sounds from the space war IC (U3).
D
This circuit has a lot
happening at once.
x
Y
Project 128
Incandescent
Symphony of
Sounds
Use the preceding
circuit, but replace
the color LED (D8)
with the lamp (L1).
Project 129
Siren Symphony
of Sounds
Use projects 126128, but remove the
2-snap wire that is on
top of U2.
Project 130
Machine Gun
Symphony of
Sounds
Use projects 126128, but move the 2snap wire of top of U2
one space to the right
(so it is across points
B & C).
Project 127
Photo Symphony
of Sounds
Use the preceding
circuit, but add the
phototransistor (Q4)
across points X & Y
using a 1-snap wire;
the “+” side of Q4
should be towards
U3.
Project 131
Euro Siren
Symphony of
Sounds
Use projects 126128, but move the 2snap wire of top of U2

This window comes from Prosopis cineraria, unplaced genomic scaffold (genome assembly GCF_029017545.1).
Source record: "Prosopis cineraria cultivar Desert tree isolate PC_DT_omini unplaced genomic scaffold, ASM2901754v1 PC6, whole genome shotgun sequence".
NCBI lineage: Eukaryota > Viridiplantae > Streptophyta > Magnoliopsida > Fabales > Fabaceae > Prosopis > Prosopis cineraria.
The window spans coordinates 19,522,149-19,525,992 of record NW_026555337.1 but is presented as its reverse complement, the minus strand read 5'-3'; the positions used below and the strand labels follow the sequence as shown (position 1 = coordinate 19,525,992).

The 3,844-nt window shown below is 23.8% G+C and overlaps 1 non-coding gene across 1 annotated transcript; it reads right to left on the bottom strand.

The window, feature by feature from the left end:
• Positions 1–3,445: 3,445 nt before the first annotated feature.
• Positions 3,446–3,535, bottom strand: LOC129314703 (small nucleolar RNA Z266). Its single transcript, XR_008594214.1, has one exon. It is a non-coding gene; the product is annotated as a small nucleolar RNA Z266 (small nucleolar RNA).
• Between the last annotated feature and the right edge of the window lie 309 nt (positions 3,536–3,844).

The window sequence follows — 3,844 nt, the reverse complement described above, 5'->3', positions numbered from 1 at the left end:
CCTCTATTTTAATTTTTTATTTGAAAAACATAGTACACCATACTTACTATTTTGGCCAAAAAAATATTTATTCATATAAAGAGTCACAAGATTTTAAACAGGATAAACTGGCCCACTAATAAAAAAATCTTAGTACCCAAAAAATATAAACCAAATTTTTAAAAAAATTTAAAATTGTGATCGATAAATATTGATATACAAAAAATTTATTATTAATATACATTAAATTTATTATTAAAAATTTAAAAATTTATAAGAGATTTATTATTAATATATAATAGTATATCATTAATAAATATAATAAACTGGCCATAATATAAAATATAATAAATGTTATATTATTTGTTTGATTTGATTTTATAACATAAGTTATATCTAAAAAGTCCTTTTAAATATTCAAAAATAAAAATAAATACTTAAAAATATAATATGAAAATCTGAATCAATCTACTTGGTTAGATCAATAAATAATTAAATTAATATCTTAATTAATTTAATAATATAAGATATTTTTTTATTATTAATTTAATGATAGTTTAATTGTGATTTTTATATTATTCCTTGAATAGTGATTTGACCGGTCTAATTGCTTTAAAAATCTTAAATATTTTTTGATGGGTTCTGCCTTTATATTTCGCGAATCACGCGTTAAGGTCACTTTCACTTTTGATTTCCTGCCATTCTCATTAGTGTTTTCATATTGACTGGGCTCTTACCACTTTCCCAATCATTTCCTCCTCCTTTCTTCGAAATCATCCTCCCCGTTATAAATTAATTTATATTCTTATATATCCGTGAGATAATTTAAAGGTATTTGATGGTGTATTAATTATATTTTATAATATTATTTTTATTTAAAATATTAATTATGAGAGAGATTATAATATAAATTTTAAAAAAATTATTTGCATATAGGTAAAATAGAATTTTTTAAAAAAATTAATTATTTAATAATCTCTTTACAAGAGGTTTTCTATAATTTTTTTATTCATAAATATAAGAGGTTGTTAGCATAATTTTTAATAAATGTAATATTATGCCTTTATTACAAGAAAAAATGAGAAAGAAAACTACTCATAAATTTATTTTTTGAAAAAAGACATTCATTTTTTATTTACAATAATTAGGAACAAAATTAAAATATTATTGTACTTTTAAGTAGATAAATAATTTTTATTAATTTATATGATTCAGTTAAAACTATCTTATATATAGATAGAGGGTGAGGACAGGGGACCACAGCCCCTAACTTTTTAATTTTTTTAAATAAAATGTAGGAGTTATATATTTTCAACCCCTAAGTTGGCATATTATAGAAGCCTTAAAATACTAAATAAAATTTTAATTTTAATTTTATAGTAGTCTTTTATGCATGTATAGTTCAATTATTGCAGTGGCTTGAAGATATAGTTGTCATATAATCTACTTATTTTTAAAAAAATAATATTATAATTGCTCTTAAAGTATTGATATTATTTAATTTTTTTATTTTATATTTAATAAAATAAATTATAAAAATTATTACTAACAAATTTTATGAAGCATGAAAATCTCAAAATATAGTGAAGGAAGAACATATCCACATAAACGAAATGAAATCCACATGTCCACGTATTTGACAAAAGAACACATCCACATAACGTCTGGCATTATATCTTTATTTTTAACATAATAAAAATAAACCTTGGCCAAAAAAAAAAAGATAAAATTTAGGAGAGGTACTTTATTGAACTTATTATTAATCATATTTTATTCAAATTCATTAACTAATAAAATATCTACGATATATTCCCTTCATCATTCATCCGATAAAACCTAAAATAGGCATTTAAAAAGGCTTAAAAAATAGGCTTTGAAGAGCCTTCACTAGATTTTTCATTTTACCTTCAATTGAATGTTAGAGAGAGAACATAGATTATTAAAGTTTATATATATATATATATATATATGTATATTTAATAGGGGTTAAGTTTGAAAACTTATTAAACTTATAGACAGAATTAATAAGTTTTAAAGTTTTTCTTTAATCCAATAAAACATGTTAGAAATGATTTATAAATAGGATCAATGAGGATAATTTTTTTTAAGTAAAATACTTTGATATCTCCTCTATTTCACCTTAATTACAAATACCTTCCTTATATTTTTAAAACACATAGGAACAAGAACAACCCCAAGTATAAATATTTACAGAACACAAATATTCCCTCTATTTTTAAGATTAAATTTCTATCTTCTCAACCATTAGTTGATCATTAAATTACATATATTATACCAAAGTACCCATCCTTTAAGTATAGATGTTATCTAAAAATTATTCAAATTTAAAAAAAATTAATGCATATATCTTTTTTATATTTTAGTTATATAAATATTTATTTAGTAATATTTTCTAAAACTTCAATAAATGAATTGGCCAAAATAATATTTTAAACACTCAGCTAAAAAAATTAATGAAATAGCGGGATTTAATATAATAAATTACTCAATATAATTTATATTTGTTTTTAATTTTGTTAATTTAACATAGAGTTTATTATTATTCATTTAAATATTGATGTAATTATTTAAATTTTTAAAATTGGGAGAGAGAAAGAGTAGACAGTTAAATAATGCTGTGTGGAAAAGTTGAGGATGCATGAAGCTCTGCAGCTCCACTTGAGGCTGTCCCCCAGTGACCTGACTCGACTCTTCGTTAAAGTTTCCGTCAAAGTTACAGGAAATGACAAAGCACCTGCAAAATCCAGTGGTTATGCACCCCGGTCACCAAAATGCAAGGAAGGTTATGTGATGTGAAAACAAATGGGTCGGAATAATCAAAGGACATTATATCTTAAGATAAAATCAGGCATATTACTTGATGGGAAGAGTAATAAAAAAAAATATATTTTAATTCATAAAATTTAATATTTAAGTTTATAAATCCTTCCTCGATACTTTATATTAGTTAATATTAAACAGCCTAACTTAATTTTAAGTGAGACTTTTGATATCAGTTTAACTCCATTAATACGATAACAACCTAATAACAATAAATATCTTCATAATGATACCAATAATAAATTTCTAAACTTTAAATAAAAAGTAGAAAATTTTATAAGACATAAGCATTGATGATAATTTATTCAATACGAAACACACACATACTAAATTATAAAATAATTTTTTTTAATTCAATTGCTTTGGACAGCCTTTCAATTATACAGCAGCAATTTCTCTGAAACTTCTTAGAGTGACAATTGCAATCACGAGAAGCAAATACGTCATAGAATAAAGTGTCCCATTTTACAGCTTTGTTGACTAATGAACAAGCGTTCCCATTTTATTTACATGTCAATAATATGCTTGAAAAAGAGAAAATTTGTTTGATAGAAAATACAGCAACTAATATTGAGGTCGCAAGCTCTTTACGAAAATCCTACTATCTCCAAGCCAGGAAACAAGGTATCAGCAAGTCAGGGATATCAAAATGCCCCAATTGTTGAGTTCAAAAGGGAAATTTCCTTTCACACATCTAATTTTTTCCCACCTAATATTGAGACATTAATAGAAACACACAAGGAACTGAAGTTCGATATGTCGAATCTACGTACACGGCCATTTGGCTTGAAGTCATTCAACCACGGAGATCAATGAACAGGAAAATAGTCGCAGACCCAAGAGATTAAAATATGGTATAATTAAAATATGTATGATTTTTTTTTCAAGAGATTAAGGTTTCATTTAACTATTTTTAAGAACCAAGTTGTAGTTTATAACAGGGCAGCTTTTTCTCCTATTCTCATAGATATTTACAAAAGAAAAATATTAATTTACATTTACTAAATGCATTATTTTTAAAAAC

to be across points A
& D.
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SC-130_050115.qxp 5/14/15 11:47 AM Page 52
A
Project 132
B
C
2-Light Symphony of Sounds
This circuit is similar to to project 126 (Symphony of Sounds), but
adds the lamp (L1). Note that the lamp does not snap on the battery
holder (B1), but is secured by the 2-snap wire on level 3.
Turn on the slide switch (S1); you hear sounds from the music &
alarm ICs (U1 & U2), and the color LED (D8) and lamp light. Push
the press switch (S2) several times to add sounds from the space
war IC (U3).
D
You can also use the variants in projects 127-131 here.
A
Project 133
Super Symphony of
Sounds
D
B
C
+
This circuit is similar to to the preceding circuit, but also adds
the motor (M1) and glow fan. Note that the speaker (SP2)